One of the cool things about owning this place is that I get a lot of choice over what happens here, and lots can happen since a Farm upside is that it is pretty large. One of the Back Acres trainers has organized a clinic for the 27th - a Complete Spontaneous Liberty Dancing clinic with Bonnita Roy who draws inspiration from Klaus Hempfling, Carolyn Resnick, and Karen Rolfe. I did not know what this meant at first, but apparently it involves using body language to create "dance steps" with your horse, utilizing basic natural dressage movements at liberty.  It sounds wonderful - I am looking forward to seeing it.  The link is www.facebook.com/event.php?eid=190466440975840 for anyone who wants to read more about it.

Sunday, February 13, 2011

More tales from Plainfield and Back Acres Farm

I am just back from Denver, visiting with an old friend who has spent quite a bit of time here in Plainfield at Back Acres Farm, Mark Seidler. He lived here, in fact, for several months this summer. I did not know at the time, and perhaps he did not either, that he was dying of cancer back then. But so it transpired, and three of us (friends for 45 years+) went out to Denver to spend time with him before he goes. It was a terrific time, albeit surreal. He is very unsentimental about his leave-taking, which is an enormous relief. No one has to pretend that there is no elephant in the room. He speaks naturally about when he is dead, and is spending his remaining time taking care of his estate arrangements (in which he is involving his friends) and doing what he can with the people around him. We had a party for him one evening which would have been a wake except he was there, we had a brunch, we took him for his last drive in the mountains, we talked current events, movies, art and philosophy, and we rubbed his feet a lot. He is painfully thin and can’t eat anything at all, but is still himself - still interested in everything around him and still capable of laughing. The guy is an inspiration - I hope I face my own death with as much courage and equanimity.

Things are good at Back Acres Farm, as well. There are two new boarders - a lovely quarter horse and a lovely Hanovarian (this last a refugee from the collapsed barn in Southampton). Both were very gentlemanly and well-mannered, even on the first day when everything was strange. Turn-out is a bear, of course, since the snow pack is so deep that venturing into it traps even the largest horses’ legs. We carved out areas in several fields with the tractor for the new guys to stand in, but the Hanovarian’s response to his new turnout was to LEAP into the snow pack and head towards the ladies in the next pasture over, who - of course - were trotting back and forth as seductively as they ever could. The poor guy got stuck, of course, and his owner (fortunately very light weight) had to tiptoe over the ice crust and coax him back. This morning the love-light was back in his eyes but he seems to be a smart fellow who is capable of learning - he only looked at them longingly and did not try it again.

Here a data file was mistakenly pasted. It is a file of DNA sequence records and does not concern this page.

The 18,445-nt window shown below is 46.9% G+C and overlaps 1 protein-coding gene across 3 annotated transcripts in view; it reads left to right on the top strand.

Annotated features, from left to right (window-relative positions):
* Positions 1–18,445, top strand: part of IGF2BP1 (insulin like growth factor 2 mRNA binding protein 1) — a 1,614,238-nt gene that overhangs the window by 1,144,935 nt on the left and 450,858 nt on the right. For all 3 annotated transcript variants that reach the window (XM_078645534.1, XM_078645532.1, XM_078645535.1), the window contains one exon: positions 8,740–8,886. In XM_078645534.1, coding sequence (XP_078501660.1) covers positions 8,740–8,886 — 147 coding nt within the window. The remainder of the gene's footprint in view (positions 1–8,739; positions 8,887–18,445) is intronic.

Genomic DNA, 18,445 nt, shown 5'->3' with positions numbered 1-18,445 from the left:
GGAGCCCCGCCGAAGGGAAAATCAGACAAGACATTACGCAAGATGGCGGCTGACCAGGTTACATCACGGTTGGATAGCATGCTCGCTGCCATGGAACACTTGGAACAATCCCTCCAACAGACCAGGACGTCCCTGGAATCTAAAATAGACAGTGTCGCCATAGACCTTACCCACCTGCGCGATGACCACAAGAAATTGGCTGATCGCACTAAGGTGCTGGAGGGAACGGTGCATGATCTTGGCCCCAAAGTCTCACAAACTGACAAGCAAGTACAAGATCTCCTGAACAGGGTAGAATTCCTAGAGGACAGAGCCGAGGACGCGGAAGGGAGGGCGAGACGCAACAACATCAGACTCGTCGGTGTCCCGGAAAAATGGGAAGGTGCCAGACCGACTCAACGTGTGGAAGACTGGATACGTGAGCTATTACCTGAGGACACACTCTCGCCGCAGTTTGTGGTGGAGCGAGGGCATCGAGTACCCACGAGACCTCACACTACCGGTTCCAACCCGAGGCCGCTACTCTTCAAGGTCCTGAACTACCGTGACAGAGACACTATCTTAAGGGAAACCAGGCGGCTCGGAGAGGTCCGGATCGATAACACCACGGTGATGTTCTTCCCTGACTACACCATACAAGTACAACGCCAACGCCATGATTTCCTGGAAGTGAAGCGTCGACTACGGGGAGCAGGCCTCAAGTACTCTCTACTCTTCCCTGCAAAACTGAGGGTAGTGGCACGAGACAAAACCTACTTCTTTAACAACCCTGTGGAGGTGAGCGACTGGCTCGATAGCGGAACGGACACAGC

Thursday, February 3, 2011

Tales from Plainfield and Back Acres Farm

Terrible news about a barn/arena roof collapsing in Southampton. I am trying to feel the owner’s pain - though I am sure my imagination comes way short of what he must actually be feeling. Thank god no horses were hurt - I have spent my own share of sleepless nights during bad weather twitching with worry for the same reason. The newer barns at Back Acres were built with heavy snow loads in mind - very steep pitch on the indoor arena since the roof is so large. The cupola barn was built as a replacement barn and has the steepest pitch of all - the old barn nearly collapsed from the snow load, as well as being afflicted by frequent flooding in the spring.

Early on, after our first horrific flooding episode, we were fortunate to have our new neighbors streaming over to help us get the barn drained.  Good thing, since I was recovering from surgery and my then-husband only had one arm. I remember going to buy new shavings to replace the bedding lost to water, and having the store manager tell us "Oh yes, my barn floods every year, too". We asked how long that had been going on, and he reckoned since about the 1780's or so. We asked how come the situation had not been fixed yet? He said, "Well, in the spring it’s flooded, in the summer it’s dry and not a problem, in the fall we are too busy, and in the winter it’s frozen",  in a matter-of-fact way as if illuminating the obvious to not-very-bright people.

Anyway, liquid water is certainly not the problem now. I am wondering where we are going to put the remaining snow this winter, if it carries on arriving. We are keeping the parking lot plowed well enough, but its dimensions are dwindling. This morning in the tackroom, three of us were discussing what to do about the next weather-related thing, and as one - we raised a cheer for New England weather. Not for sissies.